Sunday, April 27, 2014

Five Tips for Naming Your Character: Writer Tip of the Week

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I'm very excited to start something on this blog called: Writer Tip of the Week. *squee*

I always love going to other sites and reading their tips. It has helped me so much over the years, but I have never felt qualified to offer any sort of advice to another writer... in blog form anyway.

A few weeks ago, I released my seventh book--- my Seventh Book! I'm as shocked as you since I'd  put my first one out 2 years ago. And I got to thinking, in that time, I actually have learned a lot that I feel I am qualified to tell people about.

That's where Writer Tip of the Week comes in.

Let's get right to it.

*A name either clicks or it doesn't. If it doesn't, keep trying until it does.

Naming characters is hard. Sometimes, it is harder than naming your own kids (am I the only one who has felt like that?) I have three daughters, but I have over fifty characters in all of my books combined. That's a lot of names.

Sometimes you can write an entire book and at the end, change the leads name. I've done that twice now. Glad I did it both times. The names I had chosen were nice names, pretty names, but something about them didn't *fit*.

For example, in my book, CROSSING THE DEEP, the main character's name was Ruth. For about five drafts, she was Ruth. But it just didn't fit. I went through about thirty others (along with my poor sister) until I decided on Rachel. Once I heard the name, it fit.

Actually, funny story, Rachel was one of the first names I thought of for her, but I didn't want to use it (long story). In the end, my character was a Rachel-- she just was.
 1) Look online for baby names-- especially if you are writing from a different decade or era

          I've just finished my first regency/fairy tale book (yay!). One of the first things I had to do was pick names for my characters so I googled "Popular Baby Names-- 1800s". There are sites that tell you these things. Use them. It is fun to look back at how names have evolved over the years.

          Writing a book set in the 90s? I bet you could get by with Kelly... or Heather... or Kristin ;)

          I'll post a list of baby name sites at the bottom of this post.

2) Is the name I like similar to another book character?

           Thankfully, I had a character named Tobias in The Deception of Devin Miller before I'd ever heard about Divergent. It is an awesome name. Can you still use it? Of course! You can't copyright a person's name, but you have to consider if your audience thinks you are out and out stealing the name. Have a character named Four-- people might start going hmmmmmmmm...


3) Famous Faces

          So, the perfect name for your character is 'Brad Pitt'. Probably not a good idea unless you are going for some sort of irony. Even then, I still wouldn't recommend it.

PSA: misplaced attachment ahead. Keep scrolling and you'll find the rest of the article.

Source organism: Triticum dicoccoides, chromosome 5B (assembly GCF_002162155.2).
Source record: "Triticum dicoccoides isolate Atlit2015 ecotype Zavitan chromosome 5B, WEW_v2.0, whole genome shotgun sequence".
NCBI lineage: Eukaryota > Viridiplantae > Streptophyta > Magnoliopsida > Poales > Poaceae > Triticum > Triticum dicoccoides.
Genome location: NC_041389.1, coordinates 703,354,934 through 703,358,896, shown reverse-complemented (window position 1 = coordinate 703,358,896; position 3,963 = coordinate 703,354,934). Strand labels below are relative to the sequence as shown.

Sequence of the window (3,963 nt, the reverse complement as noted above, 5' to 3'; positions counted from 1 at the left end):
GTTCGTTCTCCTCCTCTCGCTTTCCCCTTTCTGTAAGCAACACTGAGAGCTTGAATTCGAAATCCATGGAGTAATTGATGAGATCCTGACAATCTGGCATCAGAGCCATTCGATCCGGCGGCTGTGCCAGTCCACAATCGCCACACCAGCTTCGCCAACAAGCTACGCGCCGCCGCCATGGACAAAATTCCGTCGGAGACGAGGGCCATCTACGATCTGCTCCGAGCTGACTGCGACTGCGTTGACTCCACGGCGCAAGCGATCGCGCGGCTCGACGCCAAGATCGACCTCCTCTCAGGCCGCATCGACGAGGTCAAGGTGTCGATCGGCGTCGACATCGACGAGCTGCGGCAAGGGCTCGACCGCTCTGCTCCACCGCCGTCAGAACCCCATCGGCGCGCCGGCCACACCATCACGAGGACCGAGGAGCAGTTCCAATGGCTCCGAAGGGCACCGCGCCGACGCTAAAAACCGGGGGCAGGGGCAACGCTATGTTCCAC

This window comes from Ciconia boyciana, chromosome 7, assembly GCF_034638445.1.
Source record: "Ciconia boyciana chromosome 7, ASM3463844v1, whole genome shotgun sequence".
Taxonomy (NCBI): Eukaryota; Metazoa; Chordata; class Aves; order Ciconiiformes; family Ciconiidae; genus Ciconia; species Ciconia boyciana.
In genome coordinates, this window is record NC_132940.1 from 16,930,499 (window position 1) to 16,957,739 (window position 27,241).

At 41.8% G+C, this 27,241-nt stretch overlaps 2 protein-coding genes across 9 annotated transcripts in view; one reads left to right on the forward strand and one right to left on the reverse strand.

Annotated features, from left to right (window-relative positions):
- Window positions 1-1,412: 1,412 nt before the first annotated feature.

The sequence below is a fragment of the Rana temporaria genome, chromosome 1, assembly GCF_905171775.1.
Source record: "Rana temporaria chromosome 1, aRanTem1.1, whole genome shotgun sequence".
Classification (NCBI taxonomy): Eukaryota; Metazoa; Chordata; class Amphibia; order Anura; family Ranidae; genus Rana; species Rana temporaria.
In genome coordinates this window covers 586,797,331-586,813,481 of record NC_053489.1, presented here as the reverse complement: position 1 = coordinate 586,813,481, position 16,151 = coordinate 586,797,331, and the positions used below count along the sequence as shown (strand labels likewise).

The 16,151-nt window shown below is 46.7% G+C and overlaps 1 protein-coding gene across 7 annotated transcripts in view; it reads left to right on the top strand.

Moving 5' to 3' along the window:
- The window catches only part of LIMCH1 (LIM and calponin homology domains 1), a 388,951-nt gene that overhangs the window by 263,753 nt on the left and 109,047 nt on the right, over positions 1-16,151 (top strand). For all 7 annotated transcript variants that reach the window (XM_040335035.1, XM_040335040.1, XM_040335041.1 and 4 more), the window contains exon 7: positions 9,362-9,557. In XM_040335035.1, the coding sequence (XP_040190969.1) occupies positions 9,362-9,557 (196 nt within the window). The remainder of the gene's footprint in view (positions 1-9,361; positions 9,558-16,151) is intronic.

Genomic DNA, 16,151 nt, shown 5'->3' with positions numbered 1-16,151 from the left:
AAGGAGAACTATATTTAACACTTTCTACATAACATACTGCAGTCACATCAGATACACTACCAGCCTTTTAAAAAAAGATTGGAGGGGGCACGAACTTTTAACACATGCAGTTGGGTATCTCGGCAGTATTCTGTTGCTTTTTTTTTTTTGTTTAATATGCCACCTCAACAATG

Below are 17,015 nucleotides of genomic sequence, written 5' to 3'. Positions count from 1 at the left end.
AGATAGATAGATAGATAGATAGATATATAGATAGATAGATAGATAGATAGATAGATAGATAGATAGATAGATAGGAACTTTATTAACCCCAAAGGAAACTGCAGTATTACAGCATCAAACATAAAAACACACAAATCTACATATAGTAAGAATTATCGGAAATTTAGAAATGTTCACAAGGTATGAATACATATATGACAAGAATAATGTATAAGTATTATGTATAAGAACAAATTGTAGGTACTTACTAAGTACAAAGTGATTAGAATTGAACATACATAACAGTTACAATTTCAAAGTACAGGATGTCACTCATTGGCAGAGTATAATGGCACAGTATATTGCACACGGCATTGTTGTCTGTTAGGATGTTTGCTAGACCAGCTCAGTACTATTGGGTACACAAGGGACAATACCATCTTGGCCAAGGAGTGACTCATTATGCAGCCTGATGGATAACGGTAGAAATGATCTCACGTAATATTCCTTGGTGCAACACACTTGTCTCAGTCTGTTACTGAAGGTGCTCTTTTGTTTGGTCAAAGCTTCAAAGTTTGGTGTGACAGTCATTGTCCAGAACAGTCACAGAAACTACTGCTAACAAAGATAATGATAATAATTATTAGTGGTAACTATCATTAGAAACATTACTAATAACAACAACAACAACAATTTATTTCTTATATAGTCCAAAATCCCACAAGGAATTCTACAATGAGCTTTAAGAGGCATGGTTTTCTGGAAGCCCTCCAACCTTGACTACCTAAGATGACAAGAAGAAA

4) Deulaia Eanntuarntaiee

        IE, make sure your character's name is easy to read or at least sound out for the next 200 pages. Or at least give some sort of phonetic spelling somewhere in the book. If it is a sci-fi book, you can get away with more.

5) Does the first name flow with the last name

        Try it out. Does it work together? I've changed a few character names in my time because I didn't like how the two sounded together.

BONUS: Does it fit the character?

        You know your character better than anybody. Does the name you chose for him/her fit the character? IE does it fit how they act. Of course, we all know we aren't our names. My mother could have named me Gertrude as easily as she named me Kelly. Books have a little bit more leeway in that department. A writer, especially after the end of the first draft, knows the character and knows if the name fits. That is a great time to do a gut check-- does the name fit? Do you feel comfortable with it? Can you see ___________ as your character?

 I don't know about you, but I feel an uneasiness if I have name that doesn't fit. And when I finally find one that "fits", I'm calm. Leave a comment below and tell me if you are the same way. (I hope so...)

 ON A SIDE NOTE: One last important tip on names after I've given you six rules for naming your character... Do you really care if your character doesn't abide by any naming "rule"?
If, in your heart of hearts, you want to name your regency princess Tiffany, go for it... you'll probably be called out on it-- but in the end it is your book. You have to decide what's right for you... and (if you are trying to get an agent) what will turn him/her off completely.

 Do you have any character naming stories? Which names have you changed? Leave a comment and let me know.

 ~Kelly Martin
{Kelly is the writer of seven published novels, the mommy to three girls, and the wife of one handsome man. When she isn't writing, she is plotting-- books, not revenge... because that would be wrong. Follow her on Facebook, Twitter, Tumblr, and Pinterest. It's never boring.}

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